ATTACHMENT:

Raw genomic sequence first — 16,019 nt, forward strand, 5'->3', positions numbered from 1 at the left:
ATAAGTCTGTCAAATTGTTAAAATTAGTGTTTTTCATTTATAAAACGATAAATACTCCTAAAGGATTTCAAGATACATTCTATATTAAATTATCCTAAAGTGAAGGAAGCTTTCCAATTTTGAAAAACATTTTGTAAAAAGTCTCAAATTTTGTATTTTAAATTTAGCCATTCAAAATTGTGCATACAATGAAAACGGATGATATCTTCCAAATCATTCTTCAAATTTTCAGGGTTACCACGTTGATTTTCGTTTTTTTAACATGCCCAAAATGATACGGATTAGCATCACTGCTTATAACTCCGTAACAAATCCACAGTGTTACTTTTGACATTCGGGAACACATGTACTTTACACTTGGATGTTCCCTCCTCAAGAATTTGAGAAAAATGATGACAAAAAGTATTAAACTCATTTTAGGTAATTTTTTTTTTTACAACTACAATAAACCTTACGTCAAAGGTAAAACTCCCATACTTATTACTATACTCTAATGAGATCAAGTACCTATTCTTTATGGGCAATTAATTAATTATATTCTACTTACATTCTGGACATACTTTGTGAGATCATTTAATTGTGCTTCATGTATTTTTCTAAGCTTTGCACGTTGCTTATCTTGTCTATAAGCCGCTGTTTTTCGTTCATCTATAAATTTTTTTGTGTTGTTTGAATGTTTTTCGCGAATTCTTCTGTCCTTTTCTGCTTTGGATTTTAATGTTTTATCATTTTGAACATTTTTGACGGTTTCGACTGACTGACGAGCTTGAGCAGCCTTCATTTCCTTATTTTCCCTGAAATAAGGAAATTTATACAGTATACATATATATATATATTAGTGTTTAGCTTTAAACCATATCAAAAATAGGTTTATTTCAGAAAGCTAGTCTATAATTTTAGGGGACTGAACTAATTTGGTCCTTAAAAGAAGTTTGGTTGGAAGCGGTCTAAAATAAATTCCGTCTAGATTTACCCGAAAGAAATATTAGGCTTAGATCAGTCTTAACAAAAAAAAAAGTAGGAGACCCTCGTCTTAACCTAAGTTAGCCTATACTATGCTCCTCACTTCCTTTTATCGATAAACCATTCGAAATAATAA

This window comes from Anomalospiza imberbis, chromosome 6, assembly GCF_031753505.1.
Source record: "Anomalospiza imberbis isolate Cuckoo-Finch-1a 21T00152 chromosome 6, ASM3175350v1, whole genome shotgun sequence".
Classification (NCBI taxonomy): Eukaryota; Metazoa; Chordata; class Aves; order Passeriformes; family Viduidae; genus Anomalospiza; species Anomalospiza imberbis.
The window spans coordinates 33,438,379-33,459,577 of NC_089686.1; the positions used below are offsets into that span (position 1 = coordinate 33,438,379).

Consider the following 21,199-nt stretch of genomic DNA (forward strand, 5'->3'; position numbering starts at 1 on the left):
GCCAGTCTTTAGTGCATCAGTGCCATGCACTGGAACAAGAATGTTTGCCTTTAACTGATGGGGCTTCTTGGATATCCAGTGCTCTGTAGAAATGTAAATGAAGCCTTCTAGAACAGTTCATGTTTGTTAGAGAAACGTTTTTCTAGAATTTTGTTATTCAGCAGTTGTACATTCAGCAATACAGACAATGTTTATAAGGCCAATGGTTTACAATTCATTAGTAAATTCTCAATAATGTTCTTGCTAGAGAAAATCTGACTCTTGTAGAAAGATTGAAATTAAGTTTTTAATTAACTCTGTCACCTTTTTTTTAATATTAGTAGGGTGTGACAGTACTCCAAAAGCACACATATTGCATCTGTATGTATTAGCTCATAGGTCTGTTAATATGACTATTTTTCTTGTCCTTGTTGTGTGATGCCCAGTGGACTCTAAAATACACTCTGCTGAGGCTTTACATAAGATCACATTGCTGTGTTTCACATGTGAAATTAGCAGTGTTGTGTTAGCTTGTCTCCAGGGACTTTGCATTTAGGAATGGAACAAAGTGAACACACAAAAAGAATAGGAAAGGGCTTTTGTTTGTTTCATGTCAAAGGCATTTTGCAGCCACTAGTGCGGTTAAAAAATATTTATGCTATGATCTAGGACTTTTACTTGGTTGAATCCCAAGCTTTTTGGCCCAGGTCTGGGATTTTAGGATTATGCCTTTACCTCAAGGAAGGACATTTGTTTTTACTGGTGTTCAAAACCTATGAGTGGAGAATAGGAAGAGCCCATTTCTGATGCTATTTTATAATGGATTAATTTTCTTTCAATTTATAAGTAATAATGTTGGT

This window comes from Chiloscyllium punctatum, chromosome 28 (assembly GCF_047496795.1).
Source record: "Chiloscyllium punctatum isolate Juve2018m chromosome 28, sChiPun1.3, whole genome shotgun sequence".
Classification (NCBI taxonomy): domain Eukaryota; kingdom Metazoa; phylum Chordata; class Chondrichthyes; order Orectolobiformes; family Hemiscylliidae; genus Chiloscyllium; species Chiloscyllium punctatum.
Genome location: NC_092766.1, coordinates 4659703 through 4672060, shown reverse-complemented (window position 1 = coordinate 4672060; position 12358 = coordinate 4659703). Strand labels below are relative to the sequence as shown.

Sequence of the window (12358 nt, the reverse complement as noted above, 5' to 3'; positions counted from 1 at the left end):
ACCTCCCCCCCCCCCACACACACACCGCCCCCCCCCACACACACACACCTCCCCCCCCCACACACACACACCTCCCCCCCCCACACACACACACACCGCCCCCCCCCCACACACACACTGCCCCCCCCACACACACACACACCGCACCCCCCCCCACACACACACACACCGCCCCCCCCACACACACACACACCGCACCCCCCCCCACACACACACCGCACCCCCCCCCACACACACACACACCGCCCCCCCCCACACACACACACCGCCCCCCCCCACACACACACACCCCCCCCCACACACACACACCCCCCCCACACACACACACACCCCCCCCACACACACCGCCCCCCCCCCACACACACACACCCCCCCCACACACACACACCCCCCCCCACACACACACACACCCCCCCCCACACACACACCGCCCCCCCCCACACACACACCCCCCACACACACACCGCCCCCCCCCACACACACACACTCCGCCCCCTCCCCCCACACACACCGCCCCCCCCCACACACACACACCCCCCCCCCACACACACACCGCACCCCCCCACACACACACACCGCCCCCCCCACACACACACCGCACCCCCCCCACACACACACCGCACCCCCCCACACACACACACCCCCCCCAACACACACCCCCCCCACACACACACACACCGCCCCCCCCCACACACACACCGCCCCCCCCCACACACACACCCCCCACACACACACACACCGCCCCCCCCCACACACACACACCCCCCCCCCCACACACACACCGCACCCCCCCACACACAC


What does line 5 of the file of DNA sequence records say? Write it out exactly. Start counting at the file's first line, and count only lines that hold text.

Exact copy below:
Classification (NCBI taxonomy): Eukaryota; Metazoa; Chordata; class Aves; order Passeriformes; family Viduidae; genus Anomalospiza; species Anomalospiza imberbis.